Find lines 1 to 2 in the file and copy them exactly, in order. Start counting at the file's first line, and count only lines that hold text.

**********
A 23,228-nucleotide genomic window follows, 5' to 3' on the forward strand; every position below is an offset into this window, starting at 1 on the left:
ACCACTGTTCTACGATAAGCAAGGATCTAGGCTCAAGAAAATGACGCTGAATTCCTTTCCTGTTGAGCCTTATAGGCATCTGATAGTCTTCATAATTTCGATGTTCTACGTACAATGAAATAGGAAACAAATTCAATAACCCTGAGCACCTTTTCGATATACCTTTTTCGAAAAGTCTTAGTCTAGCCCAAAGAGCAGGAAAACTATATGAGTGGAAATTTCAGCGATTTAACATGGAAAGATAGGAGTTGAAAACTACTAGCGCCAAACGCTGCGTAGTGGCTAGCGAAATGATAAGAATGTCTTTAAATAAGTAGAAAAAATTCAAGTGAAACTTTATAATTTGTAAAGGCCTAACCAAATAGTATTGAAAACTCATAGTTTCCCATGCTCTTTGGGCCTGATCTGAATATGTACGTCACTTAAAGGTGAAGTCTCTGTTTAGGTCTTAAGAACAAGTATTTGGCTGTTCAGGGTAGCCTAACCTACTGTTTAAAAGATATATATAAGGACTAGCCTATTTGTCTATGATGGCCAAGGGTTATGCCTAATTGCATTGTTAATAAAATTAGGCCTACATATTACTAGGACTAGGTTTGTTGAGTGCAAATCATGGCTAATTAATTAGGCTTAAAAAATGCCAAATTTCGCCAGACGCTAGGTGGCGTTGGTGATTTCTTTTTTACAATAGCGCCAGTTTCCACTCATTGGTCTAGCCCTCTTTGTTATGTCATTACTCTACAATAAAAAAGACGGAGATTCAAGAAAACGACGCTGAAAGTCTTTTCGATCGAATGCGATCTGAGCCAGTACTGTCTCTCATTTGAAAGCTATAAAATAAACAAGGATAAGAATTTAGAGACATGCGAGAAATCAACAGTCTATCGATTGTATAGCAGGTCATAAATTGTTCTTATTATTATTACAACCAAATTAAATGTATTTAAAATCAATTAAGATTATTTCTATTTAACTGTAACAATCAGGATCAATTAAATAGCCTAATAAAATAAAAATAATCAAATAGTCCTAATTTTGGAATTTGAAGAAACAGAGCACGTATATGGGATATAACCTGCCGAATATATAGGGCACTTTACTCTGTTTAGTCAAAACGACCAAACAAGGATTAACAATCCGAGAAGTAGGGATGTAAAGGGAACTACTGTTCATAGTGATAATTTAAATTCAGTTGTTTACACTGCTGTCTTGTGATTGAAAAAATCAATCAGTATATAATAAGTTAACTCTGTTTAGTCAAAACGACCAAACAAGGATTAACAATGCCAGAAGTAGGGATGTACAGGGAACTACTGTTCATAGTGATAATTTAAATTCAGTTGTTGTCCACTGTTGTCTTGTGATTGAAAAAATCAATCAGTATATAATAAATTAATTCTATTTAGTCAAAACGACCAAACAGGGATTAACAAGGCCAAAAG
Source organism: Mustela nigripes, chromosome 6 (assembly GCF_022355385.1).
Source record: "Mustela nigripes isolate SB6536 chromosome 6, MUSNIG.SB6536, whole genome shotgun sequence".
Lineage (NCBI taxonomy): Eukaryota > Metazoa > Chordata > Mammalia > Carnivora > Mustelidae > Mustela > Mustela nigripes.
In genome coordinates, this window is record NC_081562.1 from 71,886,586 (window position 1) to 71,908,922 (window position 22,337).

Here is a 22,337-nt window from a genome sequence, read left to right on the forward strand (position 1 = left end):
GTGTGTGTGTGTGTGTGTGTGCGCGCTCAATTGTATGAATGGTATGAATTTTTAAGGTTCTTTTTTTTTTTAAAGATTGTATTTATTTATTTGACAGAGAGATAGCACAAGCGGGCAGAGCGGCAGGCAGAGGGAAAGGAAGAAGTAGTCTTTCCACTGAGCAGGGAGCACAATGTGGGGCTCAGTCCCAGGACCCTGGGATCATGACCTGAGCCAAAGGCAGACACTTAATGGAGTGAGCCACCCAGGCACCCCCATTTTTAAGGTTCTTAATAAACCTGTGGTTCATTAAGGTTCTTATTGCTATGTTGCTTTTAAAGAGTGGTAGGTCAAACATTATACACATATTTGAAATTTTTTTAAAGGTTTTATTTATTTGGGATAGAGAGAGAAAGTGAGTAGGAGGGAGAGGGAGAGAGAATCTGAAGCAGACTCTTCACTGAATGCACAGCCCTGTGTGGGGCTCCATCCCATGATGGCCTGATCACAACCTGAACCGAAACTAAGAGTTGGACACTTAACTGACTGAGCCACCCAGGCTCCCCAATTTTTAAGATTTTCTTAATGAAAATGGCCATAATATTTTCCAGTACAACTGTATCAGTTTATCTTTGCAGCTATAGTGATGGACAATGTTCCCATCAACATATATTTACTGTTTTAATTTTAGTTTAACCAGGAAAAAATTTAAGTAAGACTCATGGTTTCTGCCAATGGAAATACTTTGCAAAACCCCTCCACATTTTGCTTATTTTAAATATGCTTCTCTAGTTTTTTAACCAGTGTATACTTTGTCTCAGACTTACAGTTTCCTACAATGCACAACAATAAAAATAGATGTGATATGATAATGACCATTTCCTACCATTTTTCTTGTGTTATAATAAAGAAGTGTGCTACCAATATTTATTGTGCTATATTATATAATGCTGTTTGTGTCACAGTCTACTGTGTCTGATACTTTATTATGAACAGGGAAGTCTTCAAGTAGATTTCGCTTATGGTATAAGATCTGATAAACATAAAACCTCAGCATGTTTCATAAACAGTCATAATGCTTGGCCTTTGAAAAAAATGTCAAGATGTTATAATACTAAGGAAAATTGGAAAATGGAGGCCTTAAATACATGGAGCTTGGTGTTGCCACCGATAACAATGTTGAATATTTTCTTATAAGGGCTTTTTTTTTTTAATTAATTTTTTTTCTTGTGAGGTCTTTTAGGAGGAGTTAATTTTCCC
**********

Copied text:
A 23,228-nucleotide genomic window follows, 5' to 3' on the forward strand; every position below is an offset into this window, starting at 1 on the left:
ACCACTGTTCTACGATAAGCAAGGATCTAGGCTCAAGAAAATGACGCTGAATTCCTTTCCTGTTGAGCCTTATAGGCATCTGATAGTCTTCATAATTTCGATGTTCTACGTACAATGAAATAGGAAACAAATTCAATAACCCTGAGCACCTTTTCGATATACCTTTTTCGAAAAGTCTTAGTCTAGCCCAAAGAGCAGGAAAACTATATGAGTGGAAATTTCAGCGATTTAACATGGAAAGATAGGAGTTGAAAACTACTAGCGCCAAACGCTGCGTAGTGGCTAGCGAAATGATAAGAATGTCTTTAAATAAGTAGAAAAAATTCAAGTGAAACTTTATAATTTGTAAAGGCCTAACCAAATAGTATTGAAAACTCATAGTTTCCCATGCTCTTTGGGCCTGATCTGAATATGTACGTCACTTAAAGGTGAAGTCTCTGTTTAGGTCTTAAGAACAAGTATTTGGCTGTTCAGGGTAGCCTAACCTACTGTTTAAAAGATATATATAAGGACTAGCCTATTTGTCTATGATGGCCAAGGGTTATGCCTAATTGCATTGTTAATAAAATTAGGCCTACATATTACTAGGACTAGGTTTGTTGAGTGCAAATCATGGCTAATTAATTAGGCTTAAAAAATGCCAAATTTCGCCAGACGCTAGGTGGCGTTGGTGATTTCTTTTTTACAATAGCGCCAGTTTCCACTCATTGGTCTAGCCCTCTTTGTTATGTCATTACTCTACAATAAAAAAGACGGAGATTCAAGAAAACGACGCTGAAAGTCTTTTCGATCGAATGCGATCTGAGCCAGTACTGTCTCTCATTTGAAAGCTATAAAATAAACAAGGATAAGAATTTAGAGACATGCGAGAAATCAACAGTCTATCGATTGTATAGCAGGTCATAAATTGTTCTTATTATTATTACAACCAAATTAAATGTATTTAAAATCAATTAAGATTATTTCTATTTAACTGTAACAATCAGGATCAATTAAATAGCCTAATAAAATAAAAATAATCAAATAGTCCTAATTTTGGAATTTGAAGAAACAGAGCACGTATATGGGATATAACCTGCCGAATATATAGGGCACTTTACTCTGTTTAGTCAAAACGACCAAACAAGGATTAACAATCCGAGAAGTAGGGATGTAAAGGGAACTACTGTTCATAGTGATAATTTAAATTCAGTTGTTTACACTGCTGTCTTGTGATTGAAAAAATCAATCAGTATATAATAAGTTAACTCTGTTTAGTCAAAACGACCAAACAAGGATTAACAATGCCAGAAGTAGGGATGTACAGGGAACTACTGTTCATAGTGATAATTTAAATTCAGTTGTTGTCCACTGTTGTCTTGTGATTGAAAAAATCAATCAGTATATAATAAATTAATTCTATTTAGTCAAAACGACCAAACAGGGATTAACAAGGCCAAAAG